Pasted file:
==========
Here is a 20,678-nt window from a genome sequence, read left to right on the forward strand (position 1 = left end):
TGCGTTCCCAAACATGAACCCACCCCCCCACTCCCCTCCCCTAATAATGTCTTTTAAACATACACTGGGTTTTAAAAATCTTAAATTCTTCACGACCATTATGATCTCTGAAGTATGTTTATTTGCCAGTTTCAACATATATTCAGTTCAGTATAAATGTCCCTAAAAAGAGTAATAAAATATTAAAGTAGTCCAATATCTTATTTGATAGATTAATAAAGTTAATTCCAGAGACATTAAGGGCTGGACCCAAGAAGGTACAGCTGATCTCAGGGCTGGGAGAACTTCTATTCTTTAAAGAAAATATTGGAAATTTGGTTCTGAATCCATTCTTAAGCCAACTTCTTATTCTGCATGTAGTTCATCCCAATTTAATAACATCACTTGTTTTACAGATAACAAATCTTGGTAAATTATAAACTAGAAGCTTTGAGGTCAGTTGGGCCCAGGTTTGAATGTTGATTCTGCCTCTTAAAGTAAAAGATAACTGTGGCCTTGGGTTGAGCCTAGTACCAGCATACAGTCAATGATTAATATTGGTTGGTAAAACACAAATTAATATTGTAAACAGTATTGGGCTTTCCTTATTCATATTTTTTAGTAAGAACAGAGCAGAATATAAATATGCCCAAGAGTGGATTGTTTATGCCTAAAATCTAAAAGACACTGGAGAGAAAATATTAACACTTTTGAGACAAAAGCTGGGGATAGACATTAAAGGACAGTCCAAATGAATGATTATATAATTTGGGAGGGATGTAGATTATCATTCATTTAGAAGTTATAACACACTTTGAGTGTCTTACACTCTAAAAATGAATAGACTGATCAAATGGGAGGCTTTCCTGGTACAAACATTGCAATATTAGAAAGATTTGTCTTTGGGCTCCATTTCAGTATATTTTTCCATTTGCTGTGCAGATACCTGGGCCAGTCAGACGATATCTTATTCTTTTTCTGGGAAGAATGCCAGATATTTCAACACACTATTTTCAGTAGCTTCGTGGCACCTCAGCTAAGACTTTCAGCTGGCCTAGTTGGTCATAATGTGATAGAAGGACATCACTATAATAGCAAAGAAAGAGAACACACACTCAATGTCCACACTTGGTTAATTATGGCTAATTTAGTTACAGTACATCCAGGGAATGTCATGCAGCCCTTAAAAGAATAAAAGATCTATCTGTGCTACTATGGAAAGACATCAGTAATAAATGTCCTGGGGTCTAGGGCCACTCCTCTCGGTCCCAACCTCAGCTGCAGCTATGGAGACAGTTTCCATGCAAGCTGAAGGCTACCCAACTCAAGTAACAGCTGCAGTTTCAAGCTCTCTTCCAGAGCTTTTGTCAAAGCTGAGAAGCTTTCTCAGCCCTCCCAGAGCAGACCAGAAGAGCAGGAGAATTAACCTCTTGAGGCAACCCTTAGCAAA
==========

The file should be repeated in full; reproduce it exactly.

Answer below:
Here is a 20,678-nt window from a genome sequence, read left to right on the forward strand (position 1 = left end):
TGCGTTCCCAAACATGAACCCACCCCCCCACTCCCCTCCCCTAATAATGTCTTTTAAACATACACTGGGTTTTAAAAATCTTAAATTCTTCACGACCATTATGATCTCTGAAGTATGTTTATTTGCCAGTTTCAACATATATTCAGTTCAGTATAAATGTCCCTAAAAAGAGTAATAAAATATTAAAGTAGTCCAATATCTTATTTGATAGATTAATAAAGTTAATTCCAGAGACATTAAGGGCTGGACCCAAGAAGGTACAGCTGATCTCAGGGCTGGGAGAACTTCTATTCTTTAAAGAAAATATTGGAAATTTGGTTCTGAATCCATTCTTAAGCCAACTTCTTATTCTGCATGTAGTTCATCCCAATTTAATAACATCACTTGTTTTACAGATAACAAATCTTGGTAAATTATAAACTAGAAGCTTTGAGGTCAGTTGGGCCCAGGTTTGAATGTTGATTCTGCCTCTTAAAGTAAAAGATAACTGTGGCCTTGGGTTGAGCCTAGTACCAGCATACAGTCAATGATTAATATTGGTTGGTAAAACACAAATTAATATTGTAAACAGTATTGGGCTTTCCTTATTCATATTTTTTAGTAAGAACAGAGCAGAATATAAATATGCCCAAGAGTGGATTGTTTATGCCTAAAATCTAAAAGACACTGGAGAGAAAATATTAACACTTTTGAGACAAAAGCTGGGGATAGACATTAAAGGACAGTCCAAATGAATGATTATATAATTTGGGAGGGATGTAGATTATCATTCATTTAGAAGTTATAACACACTTTGAGTGTCTTACACTCTAAAAATGAATAGACTGATCAAATGGGAGGCTTTCCTGGTACAAACATTGCAATATTAGAAAGATTTGTCTTTGGGCTCCATTTCAGTATATTTTTCCATTTGCTGTGCAGATACCTGGGCCAGTCAGACGATATCTTATTCTTTTTCTGGGAAGAATGCCAGATATTTCAACACACTATTTTCAGTAGCTTCGTGGCACCTCAGCTAAGACTTTCAGCTGGCCTAGTTGGTCATAATGTGATAGAAGGACATCACTATAATAGCAAAGAAAGAGAACACACACTCAATGTCCACACTTGGTTAATTATGGCTAATTTAGTTACAGTACATCCAGGGAATGTCATGCAGCCCTTAAAAGAATAAAAGATCTATCTGTGCTACTATGGAAAGACATCAGTAATAAATGTCCTGGGGTCTAGGGCCACTCCTCTCGGTCCCAACCTCAGCTGCAGCTATGGAGACAGTTTCCATGCAAGCTGAAGGCTACCCAACTCAAGTAACAGCTGCAGTTTCAAGCTCTCTTCCAGAGCTTTTGTCAAAGCTGAGAAGCTTTCTCAGCCCTCCCAGAGCAGACCAGAAGAGCAGGAGAATTAACCTCTTGAGGCAACCCTTAGCAAA